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Hypertension Among Mexican Americans -- United States, 1982-1984 and 1988-1991

Since 1960, data have been collected on measured blood pressure for non-Hispanic whites and blacks. However, few data have been available about measured blood pressure for Mexican Americans (1). Until the release of data from the National Health and Nutrition Examination III, Phase I (NHANES III), the only source of blood pressure data for most of the Mexican American population in the United States was the Hispanic Health and Nutrition Examination Survey (HHANES). Data on measured blood pressure for other Hispanic subgoups (i.e., Cuban Americans and Puerto Ricans) were available in HHANES but not in NHANES III. To identify trends in prevalence, awareness, treatment, and control of hypertension among Mexican Americans aged 18-74 years, HHANES (conducted during 1982-1984) and NHANES III (conducted during 1988-1991) were analyzed. This report summarizes the results of that analysis.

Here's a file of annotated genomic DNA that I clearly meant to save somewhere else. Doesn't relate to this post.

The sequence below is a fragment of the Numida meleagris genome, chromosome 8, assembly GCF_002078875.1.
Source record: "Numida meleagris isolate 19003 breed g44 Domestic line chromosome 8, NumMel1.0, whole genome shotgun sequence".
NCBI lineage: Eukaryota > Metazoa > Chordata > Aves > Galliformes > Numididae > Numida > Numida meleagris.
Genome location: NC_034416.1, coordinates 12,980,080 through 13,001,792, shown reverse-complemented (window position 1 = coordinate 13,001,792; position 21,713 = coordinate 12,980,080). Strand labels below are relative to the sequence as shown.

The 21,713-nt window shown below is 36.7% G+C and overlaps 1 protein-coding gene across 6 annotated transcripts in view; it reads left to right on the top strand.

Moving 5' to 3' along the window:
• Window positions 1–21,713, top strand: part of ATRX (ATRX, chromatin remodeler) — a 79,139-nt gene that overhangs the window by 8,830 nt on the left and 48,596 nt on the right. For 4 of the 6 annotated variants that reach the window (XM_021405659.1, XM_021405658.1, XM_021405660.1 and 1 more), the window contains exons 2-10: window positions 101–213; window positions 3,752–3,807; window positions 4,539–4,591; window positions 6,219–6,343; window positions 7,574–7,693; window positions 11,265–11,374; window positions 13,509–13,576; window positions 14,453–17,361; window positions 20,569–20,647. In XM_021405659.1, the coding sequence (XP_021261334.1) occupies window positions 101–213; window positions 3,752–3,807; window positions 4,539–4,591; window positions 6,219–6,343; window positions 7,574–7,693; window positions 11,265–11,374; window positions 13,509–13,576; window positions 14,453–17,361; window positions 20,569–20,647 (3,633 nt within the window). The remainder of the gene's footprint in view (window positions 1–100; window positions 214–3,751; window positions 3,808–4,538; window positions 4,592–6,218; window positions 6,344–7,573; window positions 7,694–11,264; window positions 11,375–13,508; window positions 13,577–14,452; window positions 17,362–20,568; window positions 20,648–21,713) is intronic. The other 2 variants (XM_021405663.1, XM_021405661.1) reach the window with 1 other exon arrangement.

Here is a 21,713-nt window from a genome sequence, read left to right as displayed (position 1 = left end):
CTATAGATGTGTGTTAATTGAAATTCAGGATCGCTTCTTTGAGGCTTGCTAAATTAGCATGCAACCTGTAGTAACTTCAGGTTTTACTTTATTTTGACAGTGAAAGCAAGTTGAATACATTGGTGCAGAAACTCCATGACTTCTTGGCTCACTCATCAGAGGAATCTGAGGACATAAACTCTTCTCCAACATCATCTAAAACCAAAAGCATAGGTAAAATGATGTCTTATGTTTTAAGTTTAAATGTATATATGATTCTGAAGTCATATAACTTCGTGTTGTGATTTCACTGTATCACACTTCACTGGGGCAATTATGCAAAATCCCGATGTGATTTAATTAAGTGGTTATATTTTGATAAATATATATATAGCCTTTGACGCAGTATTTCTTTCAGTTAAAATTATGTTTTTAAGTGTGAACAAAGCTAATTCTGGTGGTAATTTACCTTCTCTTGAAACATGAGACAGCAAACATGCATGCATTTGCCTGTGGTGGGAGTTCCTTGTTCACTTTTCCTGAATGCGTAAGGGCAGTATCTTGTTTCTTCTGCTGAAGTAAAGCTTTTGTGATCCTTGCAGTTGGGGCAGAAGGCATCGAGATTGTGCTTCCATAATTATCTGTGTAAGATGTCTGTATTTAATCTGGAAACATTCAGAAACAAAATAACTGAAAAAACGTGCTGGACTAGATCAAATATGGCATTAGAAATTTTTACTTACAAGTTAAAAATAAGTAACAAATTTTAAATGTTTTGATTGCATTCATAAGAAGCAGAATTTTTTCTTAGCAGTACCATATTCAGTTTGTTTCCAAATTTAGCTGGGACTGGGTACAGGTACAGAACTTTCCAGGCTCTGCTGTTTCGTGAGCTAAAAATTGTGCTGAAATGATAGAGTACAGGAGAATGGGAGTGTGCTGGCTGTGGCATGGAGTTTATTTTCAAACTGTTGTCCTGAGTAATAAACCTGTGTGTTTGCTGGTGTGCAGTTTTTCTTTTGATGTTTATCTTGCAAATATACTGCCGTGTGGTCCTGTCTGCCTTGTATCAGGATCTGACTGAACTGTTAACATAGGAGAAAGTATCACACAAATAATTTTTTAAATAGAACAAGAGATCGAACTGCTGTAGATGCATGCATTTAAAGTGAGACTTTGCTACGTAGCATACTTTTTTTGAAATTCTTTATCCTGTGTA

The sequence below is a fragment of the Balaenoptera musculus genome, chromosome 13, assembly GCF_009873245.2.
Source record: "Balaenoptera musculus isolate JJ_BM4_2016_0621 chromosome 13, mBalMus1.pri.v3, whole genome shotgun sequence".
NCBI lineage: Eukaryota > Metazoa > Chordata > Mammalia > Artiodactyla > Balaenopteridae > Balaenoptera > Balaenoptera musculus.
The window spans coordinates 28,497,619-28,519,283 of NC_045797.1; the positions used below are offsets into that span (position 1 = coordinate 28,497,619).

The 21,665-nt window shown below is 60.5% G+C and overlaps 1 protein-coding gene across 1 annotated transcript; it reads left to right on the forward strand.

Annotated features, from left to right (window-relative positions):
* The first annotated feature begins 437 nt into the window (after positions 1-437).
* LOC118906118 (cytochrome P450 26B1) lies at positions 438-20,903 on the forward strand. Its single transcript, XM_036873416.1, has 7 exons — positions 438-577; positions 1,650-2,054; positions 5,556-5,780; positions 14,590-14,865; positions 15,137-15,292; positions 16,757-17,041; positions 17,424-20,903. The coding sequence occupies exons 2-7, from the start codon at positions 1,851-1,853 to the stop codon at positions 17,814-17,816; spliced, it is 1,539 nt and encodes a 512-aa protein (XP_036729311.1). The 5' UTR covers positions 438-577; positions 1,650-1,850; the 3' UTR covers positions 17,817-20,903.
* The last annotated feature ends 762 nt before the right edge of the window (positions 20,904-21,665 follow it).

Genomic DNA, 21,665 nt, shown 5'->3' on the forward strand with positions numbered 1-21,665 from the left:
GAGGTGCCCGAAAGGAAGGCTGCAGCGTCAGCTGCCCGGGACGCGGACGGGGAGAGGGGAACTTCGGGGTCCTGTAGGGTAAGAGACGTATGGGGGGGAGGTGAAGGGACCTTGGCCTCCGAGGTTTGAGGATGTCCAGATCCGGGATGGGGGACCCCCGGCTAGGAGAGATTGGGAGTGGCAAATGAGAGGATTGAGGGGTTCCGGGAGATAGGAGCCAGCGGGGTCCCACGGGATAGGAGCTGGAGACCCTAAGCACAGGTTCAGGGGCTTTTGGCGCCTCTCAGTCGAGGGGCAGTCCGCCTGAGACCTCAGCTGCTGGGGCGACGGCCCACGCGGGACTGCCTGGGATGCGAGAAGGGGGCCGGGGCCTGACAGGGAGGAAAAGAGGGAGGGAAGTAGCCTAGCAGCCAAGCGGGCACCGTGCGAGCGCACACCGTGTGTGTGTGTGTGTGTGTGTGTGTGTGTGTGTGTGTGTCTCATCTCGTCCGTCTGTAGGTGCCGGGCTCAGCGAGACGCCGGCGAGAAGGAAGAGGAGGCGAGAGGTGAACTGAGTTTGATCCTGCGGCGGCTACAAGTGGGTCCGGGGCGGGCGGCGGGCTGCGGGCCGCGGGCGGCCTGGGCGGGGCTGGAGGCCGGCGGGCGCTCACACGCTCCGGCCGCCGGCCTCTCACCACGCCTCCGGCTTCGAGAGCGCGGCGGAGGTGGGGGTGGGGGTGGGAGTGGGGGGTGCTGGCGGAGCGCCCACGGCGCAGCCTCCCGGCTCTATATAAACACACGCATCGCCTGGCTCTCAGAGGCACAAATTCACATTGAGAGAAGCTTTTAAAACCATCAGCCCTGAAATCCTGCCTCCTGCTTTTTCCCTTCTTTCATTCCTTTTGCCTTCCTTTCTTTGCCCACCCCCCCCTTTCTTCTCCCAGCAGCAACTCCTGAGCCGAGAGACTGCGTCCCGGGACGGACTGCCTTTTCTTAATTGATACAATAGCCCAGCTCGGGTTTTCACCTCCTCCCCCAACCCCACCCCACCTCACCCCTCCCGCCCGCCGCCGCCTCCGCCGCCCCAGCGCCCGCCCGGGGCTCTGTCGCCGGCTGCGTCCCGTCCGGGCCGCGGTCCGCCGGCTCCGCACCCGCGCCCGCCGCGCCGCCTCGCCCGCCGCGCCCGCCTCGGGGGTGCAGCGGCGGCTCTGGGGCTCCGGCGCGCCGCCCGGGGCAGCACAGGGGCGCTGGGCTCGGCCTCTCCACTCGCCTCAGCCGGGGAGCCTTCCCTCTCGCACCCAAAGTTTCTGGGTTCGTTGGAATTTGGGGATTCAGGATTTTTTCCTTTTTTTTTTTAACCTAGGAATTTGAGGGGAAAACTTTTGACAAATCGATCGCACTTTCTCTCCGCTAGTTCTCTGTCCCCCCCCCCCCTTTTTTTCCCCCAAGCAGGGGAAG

CDC's HHANES and NHANES III are household interview and examination surveys of the U.S. civilian, noninstitutionalized population (2,3). HHANES sampled Mexican Americans * residing in Arizona, California, Colorado, New Mexico, and Texas; 84% of the total Mexican American population in 1980 resided in these states (2). NHANES III sampled Mexican Americans residing in the United States (3). All interviews were conducted by persons who were bilingual. Hypertension was defined as systolic blood pressure greater than or equal to 140 mm/Hg, and/or diastolic blood pressure greater than or equal to 90 mm/Hg, and/or taking antihypertensive medication (4). Analysis of characteristics of persons with hypertension included awareness status (being told by a health professional of having hypertension), treatment (taking antihypertensive medication), and control (taking antihypertensive medication and/or having blood pressure less than 140/90 mm/Hg). Information about awareness and treatment of hypertension was collected during the household interview. The protocol to measure blood pressure was similar in both surveys and included the use of four cuff sizes, standardized training for examiners, and the performance of quality-control visits during data collection (1). However, HHANES included two blood pressure measures by a physician (2) and NHANES III included three blood pressure measures by a trained interviewer during the home interview, and three blood pressure measures by a physician during the examination (3). To maximize comparability between both surveys, for this report blood pressure was calculated using the average of the two measures taken in HHANES and the first two measures taken by the physician during the examination in NHANES III.